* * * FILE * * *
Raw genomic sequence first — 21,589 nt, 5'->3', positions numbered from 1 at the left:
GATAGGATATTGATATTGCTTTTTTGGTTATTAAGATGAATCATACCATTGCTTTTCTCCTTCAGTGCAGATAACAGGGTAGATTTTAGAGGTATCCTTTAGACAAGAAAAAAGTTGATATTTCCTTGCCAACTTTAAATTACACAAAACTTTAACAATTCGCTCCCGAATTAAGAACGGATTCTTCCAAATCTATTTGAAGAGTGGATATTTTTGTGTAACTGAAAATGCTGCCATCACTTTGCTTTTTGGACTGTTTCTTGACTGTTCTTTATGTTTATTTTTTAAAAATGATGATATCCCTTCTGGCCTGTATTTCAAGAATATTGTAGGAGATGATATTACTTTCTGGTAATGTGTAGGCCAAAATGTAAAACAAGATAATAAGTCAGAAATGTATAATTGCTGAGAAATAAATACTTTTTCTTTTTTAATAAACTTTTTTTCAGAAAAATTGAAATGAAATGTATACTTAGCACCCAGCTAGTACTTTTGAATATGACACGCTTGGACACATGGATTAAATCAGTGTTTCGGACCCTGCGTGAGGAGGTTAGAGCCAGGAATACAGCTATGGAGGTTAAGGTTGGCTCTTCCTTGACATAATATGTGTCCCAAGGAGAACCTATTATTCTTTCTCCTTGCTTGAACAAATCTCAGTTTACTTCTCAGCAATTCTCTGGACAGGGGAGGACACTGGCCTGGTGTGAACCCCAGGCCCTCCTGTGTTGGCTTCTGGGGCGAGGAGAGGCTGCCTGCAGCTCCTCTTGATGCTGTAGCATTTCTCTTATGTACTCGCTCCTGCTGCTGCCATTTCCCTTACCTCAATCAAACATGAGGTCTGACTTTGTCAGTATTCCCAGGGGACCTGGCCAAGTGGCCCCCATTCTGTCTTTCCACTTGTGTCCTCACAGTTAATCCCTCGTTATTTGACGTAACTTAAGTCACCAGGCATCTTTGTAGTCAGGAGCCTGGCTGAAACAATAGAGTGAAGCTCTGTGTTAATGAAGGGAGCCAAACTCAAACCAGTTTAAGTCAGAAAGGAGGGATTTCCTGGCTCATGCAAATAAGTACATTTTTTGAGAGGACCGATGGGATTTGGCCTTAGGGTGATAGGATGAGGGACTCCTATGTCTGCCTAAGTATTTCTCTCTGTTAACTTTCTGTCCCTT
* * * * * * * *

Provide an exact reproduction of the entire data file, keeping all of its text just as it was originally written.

Raw genomic sequence first — 21,589 nt, 5'->3', positions numbered from 1 at the left:
GATAGGATATTGATATTGCTTTTTTGGTTATTAAGATGAATCATACCATTGCTTTTCTCCTTCAGTGCAGATAACAGGGTAGATTTTAGAGGTATCCTTTAGACAAGAAAAAAGTTGATATTTCCTTGCCAACTTTAAATTACACAAAACTTTAACAATTCGCTCCCGAATTAAGAACGGATTCTTCCAAATCTATTTGAAGAGTGGATATTTTTGTGTAACTGAAAATGCTGCCATCACTTTGCTTTTTGGACTGTTTCTTGACTGTTCTTTATGTTTATTTTTTAAAAATGATGATATCCCTTCTGGCCTGTATTTCAAGAATATTGTAGGAGATGATATTACTTTCTGGTAATGTGTAGGCCAAAATGTAAAACAAGATAATAAGTCAGAAATGTATAATTGCTGAGAAATAAATACTTTTTCTTTTTTAATAAACTTTTTTTCAGAAAAATTGAAATGAAATGTATACTTAGCACCCAGCTAGTACTTTTGAATATGACACGCTTGGACACATGGATTAAATCAGTGTTTCGGACCCTGCGTGAGGAGGTTAGAGCCAGGAATACAGCTATGGAGGTTAAGGTTGGCTCTTCCTTGACATAATATGTGTCCCAAGGAGAACCTATTATTCTTTCTCCTTGCTTGAACAAATCTCAGTTTACTTCTCAGCAATTCTCTGGACAGGGGAGGACACTGGCCTGGTGTGAACCCCAGGCCCTCCTGTGTTGGCTTCTGGGGCGAGGAGAGGCTGCCTGCAGCTCCTCTTGATGCTGTAGCATTTCTCTTATGTACTCGCTCCTGCTGCTGCCATTTCCCTTACCTCAATCAAACATGAGGTCTGACTTTGTCAGTATTCCCAGGGGACCTGGCCAAGTGGCCCCCATTCTGTCTTTCCACTTGTGTCCTCACAGTTAATCCCTCGTTATTTGACGTAACTTAAGTCACCAGGCATCTTTGTAGTCAGGAGCCTGGCTGAAACAATAGAGTGAAGCTCTGTGTTAATGAAGGGAGCCAAACTCAAACCAGTTTAAGTCAGAAAGGAGGGATTTCCTGGCTCATGCAAATAAGTACATTTTTTGAGAGGACCGATGGGATTTGGCCTTAGGGTGATAGGATGAGGGACTCCTATGTCTGCCTAAGTATTTCTCTCTGTTAACTTTCTGTCCCTT